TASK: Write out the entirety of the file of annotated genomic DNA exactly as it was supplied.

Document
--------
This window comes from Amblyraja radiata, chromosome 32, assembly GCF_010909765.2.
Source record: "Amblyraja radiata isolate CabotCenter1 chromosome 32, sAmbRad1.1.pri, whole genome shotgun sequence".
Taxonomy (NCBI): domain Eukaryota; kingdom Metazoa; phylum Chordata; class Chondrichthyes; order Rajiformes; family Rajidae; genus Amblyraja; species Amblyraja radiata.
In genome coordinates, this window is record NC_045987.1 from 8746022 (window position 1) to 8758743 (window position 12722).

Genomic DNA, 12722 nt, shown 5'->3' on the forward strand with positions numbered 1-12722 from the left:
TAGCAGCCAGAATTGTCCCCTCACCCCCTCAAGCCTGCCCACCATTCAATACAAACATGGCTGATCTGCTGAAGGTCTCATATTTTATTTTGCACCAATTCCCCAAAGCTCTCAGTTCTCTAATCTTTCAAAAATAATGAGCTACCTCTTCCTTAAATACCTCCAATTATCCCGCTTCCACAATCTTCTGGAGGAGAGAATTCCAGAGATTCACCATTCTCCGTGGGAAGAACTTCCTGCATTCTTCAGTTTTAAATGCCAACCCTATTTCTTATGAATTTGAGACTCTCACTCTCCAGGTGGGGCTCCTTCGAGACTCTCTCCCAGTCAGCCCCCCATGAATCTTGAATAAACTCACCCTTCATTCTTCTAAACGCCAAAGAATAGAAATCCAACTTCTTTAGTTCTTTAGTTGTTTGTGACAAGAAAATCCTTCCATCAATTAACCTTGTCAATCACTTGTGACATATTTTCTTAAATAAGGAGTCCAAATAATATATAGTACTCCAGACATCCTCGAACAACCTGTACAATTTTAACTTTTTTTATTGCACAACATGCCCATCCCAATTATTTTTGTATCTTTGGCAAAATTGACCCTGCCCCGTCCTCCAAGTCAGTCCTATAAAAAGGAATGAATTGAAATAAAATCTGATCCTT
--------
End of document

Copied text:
This window comes from Amblyraja radiata, chromosome 32, assembly GCF_010909765.2.
Source record: "Amblyraja radiata isolate CabotCenter1 chromosome 32, sAmbRad1.1.pri, whole genome shotgun sequence".
Taxonomy (NCBI): domain Eukaryota; kingdom Metazoa; phylum Chordata; class Chondrichthyes; order Rajiformes; family Rajidae; genus Amblyraja; species Amblyraja radiata.
In genome coordinates, this window is record NC_045987.1 from 8746022 (window position 1) to 8758743 (window position 12722).

Genomic DNA, 12722 nt, shown 5'->3' on the forward strand with positions numbered 1-12722 from the left:
TAGCAGCCAGAATTGTCCCCTCACCCCCTCAAGCCTGCCCACCATTCAATACAAACATGGCTGATCTGCTGAAGGTCTCATATTTTATTTTGCACCAATTCCCCAAAGCTCTCAGTTCTCTAATCTTTCAAAAATAATGAGCTACCTCTTCCTTAAATACCTCCAATTATCCCGCTTCCACAATCTTCTGGAGGAGAGAATTCCAGAGATTCACCATTCTCCGTGGGAAGAACTTCCTGCATTCTTCAGTTTTAAATGCCAACCCTATTTCTTATGAATTTGAGACTCTCACTCTCCAGGTGGGGCTCCTTCGAGACTCTCTCCCAGTCAGCCCCCCATGAATCTTGAATAAACTCACCCTTCATTCTTCTAAACGCCAAAGAATAGAAATCCAACTTCTTTAGTTCTTTAGTTGTTTGTGACAAGAAAATCCTTCCATCAATTAACCTTGTCAATCACTTGTGACATATTTTCTTAAATAAGGAGTCCAAATAATATATAGTACTCCAGACATCCTCGAACAACCTGTACAATTTTAACTTTTTTTATTGCACAACATGCCCATCCCAATTATTTTTGTATCTTTGGCAAAATTGACCCTGCCCCGTCCTCCAAGTCAGTCCTATAAAAAGGAATGAATTGAAATAAAATCTGATCCTT